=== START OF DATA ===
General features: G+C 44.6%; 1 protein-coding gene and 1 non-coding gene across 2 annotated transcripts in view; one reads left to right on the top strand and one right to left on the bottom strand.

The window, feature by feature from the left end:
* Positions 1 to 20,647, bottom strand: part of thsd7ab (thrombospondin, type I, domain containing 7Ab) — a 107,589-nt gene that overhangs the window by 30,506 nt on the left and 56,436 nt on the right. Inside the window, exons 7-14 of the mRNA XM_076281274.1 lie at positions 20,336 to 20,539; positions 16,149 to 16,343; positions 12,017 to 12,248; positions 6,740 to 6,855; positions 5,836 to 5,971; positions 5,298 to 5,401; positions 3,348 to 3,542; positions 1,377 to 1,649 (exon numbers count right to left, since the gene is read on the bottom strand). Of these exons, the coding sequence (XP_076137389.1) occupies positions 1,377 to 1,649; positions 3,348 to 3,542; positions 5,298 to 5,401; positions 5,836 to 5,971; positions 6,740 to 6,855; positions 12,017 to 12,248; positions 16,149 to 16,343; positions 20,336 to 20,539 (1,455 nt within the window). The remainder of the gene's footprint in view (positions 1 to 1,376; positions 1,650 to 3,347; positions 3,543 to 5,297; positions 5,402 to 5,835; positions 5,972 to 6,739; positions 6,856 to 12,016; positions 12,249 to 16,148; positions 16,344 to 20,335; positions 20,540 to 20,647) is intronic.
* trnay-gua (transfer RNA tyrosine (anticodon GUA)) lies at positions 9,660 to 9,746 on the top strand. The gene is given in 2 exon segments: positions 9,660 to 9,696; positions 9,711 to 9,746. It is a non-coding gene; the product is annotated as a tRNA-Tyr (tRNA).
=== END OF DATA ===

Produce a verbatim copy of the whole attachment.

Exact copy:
General features: G+C 44.6%; 1 protein-coding gene and 1 non-coding gene across 2 annotated transcripts in view; one reads left to right on the top strand and one right to left on the bottom strand.

The window, feature by feature from the left end:
* Positions 1 to 20,647, bottom strand: part of thsd7ab (thrombospondin, type I, domain containing 7Ab) — a 107,589-nt gene that overhangs the window by 30,506 nt on the left and 56,436 nt on the right. Inside the window, exons 7-14 of the mRNA XM_076281274.1 lie at positions 20,336 to 20,539; positions 16,149 to 16,343; positions 12,017 to 12,248; positions 6,740 to 6,855; positions 5,836 to 5,971; positions 5,298 to 5,401; positions 3,348 to 3,542; positions 1,377 to 1,649 (exon numbers count right to left, since the gene is read on the bottom strand). Of these exons, the coding sequence (XP_076137389.1) occupies positions 1,377 to 1,649; positions 3,348 to 3,542; positions 5,298 to 5,401; positions 5,836 to 5,971; positions 6,740 to 6,855; positions 12,017 to 12,248; positions 16,149 to 16,343; positions 20,336 to 20,539 (1,455 nt within the window). The remainder of the gene's footprint in view (positions 1 to 1,376; positions 1,650 to 3,347; positions 3,543 to 5,297; positions 5,402 to 5,835; positions 5,972 to 6,739; positions 6,856 to 12,016; positions 12,249 to 16,148; positions 16,344 to 20,335; positions 20,540 to 20,647) is intronic.
* trnay-gua (transfer RNA tyrosine (anticodon GUA)) lies at positions 9,660 to 9,746 on the top strand. The gene is given in 2 exon segments: positions 9,660 to 9,696; positions 9,711 to 9,746. It is a non-coding gene; the product is annotated as a tRNA-Tyr (tRNA).